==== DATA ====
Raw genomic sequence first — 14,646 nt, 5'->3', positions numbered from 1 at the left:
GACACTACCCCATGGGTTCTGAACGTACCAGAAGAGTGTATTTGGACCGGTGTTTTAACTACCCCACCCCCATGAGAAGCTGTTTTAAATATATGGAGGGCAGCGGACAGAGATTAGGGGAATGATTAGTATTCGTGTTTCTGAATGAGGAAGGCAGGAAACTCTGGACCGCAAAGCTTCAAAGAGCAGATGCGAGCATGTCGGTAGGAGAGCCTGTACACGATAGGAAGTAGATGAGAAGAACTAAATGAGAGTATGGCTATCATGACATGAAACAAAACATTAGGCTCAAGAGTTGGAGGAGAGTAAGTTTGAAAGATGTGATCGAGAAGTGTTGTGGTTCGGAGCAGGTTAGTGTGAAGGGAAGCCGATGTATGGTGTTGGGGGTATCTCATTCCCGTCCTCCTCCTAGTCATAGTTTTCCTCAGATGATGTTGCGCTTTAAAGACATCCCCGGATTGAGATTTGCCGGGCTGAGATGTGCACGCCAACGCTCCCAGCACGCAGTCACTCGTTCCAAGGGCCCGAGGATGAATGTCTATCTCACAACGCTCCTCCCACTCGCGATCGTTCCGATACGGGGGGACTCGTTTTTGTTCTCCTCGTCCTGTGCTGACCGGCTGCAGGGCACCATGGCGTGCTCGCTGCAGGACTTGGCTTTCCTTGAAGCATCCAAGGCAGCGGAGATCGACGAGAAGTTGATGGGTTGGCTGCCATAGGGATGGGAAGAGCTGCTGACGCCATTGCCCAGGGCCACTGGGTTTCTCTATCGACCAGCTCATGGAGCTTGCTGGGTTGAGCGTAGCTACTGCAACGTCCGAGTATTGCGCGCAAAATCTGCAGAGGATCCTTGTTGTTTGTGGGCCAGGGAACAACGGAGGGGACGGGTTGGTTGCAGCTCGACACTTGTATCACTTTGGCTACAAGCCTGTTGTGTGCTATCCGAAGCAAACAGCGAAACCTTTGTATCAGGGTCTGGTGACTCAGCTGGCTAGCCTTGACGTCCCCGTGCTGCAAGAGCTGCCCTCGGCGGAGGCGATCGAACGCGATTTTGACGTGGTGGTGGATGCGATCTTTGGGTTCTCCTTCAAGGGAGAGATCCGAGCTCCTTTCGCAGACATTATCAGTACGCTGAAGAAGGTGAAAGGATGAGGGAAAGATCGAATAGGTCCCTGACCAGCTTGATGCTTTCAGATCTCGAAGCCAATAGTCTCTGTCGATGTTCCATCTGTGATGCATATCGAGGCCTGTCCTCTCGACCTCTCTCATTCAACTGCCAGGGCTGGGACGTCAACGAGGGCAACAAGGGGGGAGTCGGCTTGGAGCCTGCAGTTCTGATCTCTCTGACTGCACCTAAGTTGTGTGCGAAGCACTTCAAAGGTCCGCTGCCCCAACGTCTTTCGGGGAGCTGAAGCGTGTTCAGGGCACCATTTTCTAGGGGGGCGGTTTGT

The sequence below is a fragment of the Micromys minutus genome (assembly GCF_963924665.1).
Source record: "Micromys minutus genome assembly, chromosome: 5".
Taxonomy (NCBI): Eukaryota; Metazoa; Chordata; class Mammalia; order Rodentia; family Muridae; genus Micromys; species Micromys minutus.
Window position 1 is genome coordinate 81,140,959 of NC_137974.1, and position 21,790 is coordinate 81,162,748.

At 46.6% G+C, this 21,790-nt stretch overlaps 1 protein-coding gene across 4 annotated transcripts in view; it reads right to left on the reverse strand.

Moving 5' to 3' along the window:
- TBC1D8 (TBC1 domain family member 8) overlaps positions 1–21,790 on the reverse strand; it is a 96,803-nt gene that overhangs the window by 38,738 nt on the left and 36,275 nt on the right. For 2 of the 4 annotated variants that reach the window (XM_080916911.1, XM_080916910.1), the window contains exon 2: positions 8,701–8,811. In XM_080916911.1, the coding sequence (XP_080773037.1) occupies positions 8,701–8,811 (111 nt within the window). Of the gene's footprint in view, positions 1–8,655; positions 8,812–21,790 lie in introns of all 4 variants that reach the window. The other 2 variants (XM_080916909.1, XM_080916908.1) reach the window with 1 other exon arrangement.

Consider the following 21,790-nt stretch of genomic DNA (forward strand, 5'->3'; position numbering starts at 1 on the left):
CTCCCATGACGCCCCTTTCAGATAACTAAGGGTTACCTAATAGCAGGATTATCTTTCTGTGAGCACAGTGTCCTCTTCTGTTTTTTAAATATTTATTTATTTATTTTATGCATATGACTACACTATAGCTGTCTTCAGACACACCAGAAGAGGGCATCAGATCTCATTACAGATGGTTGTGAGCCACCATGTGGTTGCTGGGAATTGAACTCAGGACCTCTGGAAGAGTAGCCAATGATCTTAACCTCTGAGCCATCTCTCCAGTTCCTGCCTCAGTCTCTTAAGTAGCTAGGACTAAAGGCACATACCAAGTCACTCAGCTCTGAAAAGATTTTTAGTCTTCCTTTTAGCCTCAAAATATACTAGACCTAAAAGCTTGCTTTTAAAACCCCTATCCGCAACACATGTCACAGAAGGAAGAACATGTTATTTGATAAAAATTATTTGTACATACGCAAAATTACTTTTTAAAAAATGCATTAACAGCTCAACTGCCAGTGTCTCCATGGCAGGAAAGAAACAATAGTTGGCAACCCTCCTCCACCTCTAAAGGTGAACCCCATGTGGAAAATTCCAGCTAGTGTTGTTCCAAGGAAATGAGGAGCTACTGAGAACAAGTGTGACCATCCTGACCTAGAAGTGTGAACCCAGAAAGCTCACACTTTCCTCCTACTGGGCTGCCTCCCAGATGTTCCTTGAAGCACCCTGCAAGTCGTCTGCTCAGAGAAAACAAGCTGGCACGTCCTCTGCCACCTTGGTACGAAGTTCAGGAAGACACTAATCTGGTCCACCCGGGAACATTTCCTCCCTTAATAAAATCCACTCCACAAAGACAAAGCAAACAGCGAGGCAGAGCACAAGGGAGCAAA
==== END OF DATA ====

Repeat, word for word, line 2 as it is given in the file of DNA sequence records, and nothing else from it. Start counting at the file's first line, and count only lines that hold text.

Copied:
GACACTACCCCATGGGTTCTGAACGTACCAGAAGAGTGTATTTGGACCGGTGTTTTAACTACCCCACCCCCATGAGAAGCTGTTTTAAATATATGGAGGGCAGCGGACAGAGATTAGGGGAATGATTAGTATTCGTGTTTCTGAATGAGGAAGGCAGGAAACTCTGGACCGCAAAGCTTCAAAGAGCAGATGCGAGCATGTCGGTAGGAGAGCCTGTACACGATAGGAAGTAGATGAGAAGAACTAAATGAGAGTATGGCTATCATGACATGAAACAAAACATTAGGCTCAAGAGTTGGAGGAGAGTAAGTTTGAAAGATGTGATCGAGAAGTGTTGTGGTTCGGAGCAGGTTAGTGTGAAGGGAAGCCGATGTATGGTGTTGGGGGTATCTCATTCCCGTCCTCCTCCTAGTCATAGTTTTCCTCAGATGATGTTGCGCTTTAAAGACATCCCCGGATTGAGATTTGCCGGGCTGAGATGTGCACGCCAACGCTCCCAGCACGCAGTCACTCGTTCCAAGGGCCCGAGGATGAATGTCTATCTCACAACGCTCCTCCCACTCGCGATCGTTCCGATACGGGGGGACTCGTTTTTGTTCTCCTCGTCCTGTGCTGACCGGCTGCAGGGCACCATGGCGTGCTCGCTGCAGGACTTGGCTTTCCTTGAAGCATCCAAGGCAGCGGAGATCGACGAGAAGTTGATGGGTTGGCTGCCATAGGGATGGGAAGAGCTGCTGACGCCATTGCCCAGGGCCACTGGGTTTCTCTATCGACCAGCTCATGGAGCTTGCTGGGTTGAGCGTAGCTACTGCAACGTCCGAGTATTGCGCGCAAAATCTGCAGAGGATCCTTGTTGTTTGTGGGCCAGGGAACAACGGAGGGGACGGGTTGGTTGCAGCTCGACACTTGTATCACTTTGGCTACAAGCCTGTTGTGTGCTATCCGAAGCAAACAGCGAAACCTTTGTATCAGGGTCTGGTGACTCAGCTGGCTAGCCTTGACGTCCCCGTGCTGCAAGAGCTGCCCTCGGCGGAGGCGATCGAACGCGATTTTGACGTGGTGGTGGATGCGATCTTTGGGTTCTCCTTCAAGGGAGAGATCCGAGCTCCTTTCGCAGACATTATCAGTACGCTGAAGAAGGTGAAAGGATGAGGGAAAGATCGAATAGGTCCCTGACCAGCTTGATGCTTTCAGATCTCGAAGCCAATAGTCTCTGTCGATGTTCCATCTGTGATGCATATCGAGGCCTGTCCTCTCGACCTCTCTCATTCAACTGCCAGGGCTGGGACGTCAACGAGGGCAACAAGGGGGGAGTCGGCTTGGAGCCTGCAGTTCTGATCTCTCTGACTGCACCTAAGTTGTGTGCGAAGCACTTCAAAGGTCCGCTGCCCCAACGTCTTTCGGGGAGCTGAAGCGTGTTCAGGGCACCATTTTCTAGGGGGGCGGTTTGT